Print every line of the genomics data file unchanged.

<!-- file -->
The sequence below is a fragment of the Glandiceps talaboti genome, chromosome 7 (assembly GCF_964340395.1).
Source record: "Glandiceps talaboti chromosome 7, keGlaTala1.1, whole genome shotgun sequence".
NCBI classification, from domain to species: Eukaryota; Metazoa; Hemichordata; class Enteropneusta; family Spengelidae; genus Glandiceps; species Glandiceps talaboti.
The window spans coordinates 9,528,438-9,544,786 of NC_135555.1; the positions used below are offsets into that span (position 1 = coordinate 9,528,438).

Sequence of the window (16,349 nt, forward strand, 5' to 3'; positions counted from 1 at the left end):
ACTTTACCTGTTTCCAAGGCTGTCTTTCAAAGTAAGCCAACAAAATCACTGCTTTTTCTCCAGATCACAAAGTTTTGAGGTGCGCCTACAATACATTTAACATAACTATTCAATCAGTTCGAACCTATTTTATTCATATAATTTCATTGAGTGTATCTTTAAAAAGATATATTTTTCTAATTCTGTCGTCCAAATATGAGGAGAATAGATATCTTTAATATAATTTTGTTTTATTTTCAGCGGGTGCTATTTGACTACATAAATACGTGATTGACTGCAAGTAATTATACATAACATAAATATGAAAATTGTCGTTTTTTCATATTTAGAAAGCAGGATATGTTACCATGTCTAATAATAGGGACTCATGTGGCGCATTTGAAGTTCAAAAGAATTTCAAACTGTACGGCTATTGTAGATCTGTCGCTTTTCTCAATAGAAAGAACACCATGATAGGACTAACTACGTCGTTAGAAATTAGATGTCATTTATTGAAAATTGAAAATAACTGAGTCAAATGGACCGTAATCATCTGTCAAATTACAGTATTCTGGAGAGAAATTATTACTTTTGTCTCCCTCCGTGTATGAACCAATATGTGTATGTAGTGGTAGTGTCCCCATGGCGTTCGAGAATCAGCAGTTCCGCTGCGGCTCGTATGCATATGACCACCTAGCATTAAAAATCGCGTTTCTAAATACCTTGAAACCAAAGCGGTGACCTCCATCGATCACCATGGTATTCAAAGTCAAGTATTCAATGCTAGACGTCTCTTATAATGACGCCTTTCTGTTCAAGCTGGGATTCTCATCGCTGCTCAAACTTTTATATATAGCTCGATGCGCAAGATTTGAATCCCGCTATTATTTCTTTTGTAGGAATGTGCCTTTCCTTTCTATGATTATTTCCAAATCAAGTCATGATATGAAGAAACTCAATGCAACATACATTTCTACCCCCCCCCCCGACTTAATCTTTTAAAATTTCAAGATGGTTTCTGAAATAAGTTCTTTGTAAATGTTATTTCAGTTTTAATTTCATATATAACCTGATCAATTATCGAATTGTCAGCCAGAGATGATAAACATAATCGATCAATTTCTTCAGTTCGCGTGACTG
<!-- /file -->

The sequence below is a fragment of the Glandiceps talaboti genome, chromosome 7 (assembly GCF_964340395.1).
Source record: "Glandiceps talaboti chromosome 7, keGlaTala1.1, whole genome shotgun sequence".
NCBI classification, from domain to species: Eukaryota; Metazoa; Hemichordata; class Enteropneusta; family Spengelidae; genus Glandiceps; species Glandiceps talaboti.
The window spans coordinates 9,528,438-9,544,786 of NC_135555.1; the positions used below are offsets into that span (position 1 = coordinate 9,528,438).

Sequence of the window (16,349 nt, forward strand, 5' to 3'; positions counted from 1 at the left end):
ACTTTACCTGTTTCCAAGGCTGTCTTTCAAAGTAAGCCAACAAAATCACTGCTTTTTCTCCAGATCACAAAGTTTTGAGGTGCGCCTACAATACATTTAACATAACTATTCAATCAGTTCGAACCTATTTTATTCATATAATTTCATTGAGTGTATCTTTAAAAAGATATATTTTTCTAATTCTGTCGTCCAAATATGAGGAGAATAGATATCTTTAATATAATTTTGTTTTATTTTCAGCGGGTGCTATTTGACTACATAAATACGTGATTGACTGCAAGTAATTATACATAACATAAATATGAAAATTGTCGTTTTTTCATATTTAGAAAGCAGGATATGTTACCATGTCTAATAATAGGGACTCATGTGGCGCATTTGAAGTTCAAAAGAATTTCAAACTGTACGGCTATTGTAGATCTGTCGCTTTTCTCAATAGAAAGAACACCATGATAGGACTAACTACGTCGTTAGAAATTAGATGTCATTTATTGAAAATTGAAAATAACTGAGTCAAATGGACCGTAATCATCTGTCAAATTACAGTATTCTGGAGAGAAATTATTACTTTTGTCTCCCTCCGTGTATGAACCAATATGTGTATGTAGTGGTAGTGTCCCCATGGCGTTCGAGAATCAGCAGTTCCGCTGCGGCTCGTATGCATATGACCACCTAGCATTAAAAATCGCGTTTCTAAATACCTTGAAACCAAAGCGGTGACCTCCATCGATCACCATGGTATTCAAAGTCAAGTATTCAATGCTAGACGTCTCTTATAATGACGCCTTTCTGTTCAAGCTGGGATTCTCATCGCTGCTCAAACTTTTATATATAGCTCGATGCGCAAGATTTGAATCCCGCTATTATTTCTTTTGTAGGAATGTGCCTTTCCTTTCTATGATTATTTCCAAATCAAGTCATGATATGAAGAAACTCAATGCAACATACATTTCTACCCCCCCCCCCGACTTAATCTTTTAAAATTTCAAGATGGTTTCTGAAATAAGTTCTTTGTAAATGTTATTTCAGTTTTAATTTCATATATAACCTGATCAATTATCGAATTGTCAGCCAGAGATGATAAACATAATCGATCAATTTCTTCAGTTCGCGTGACTG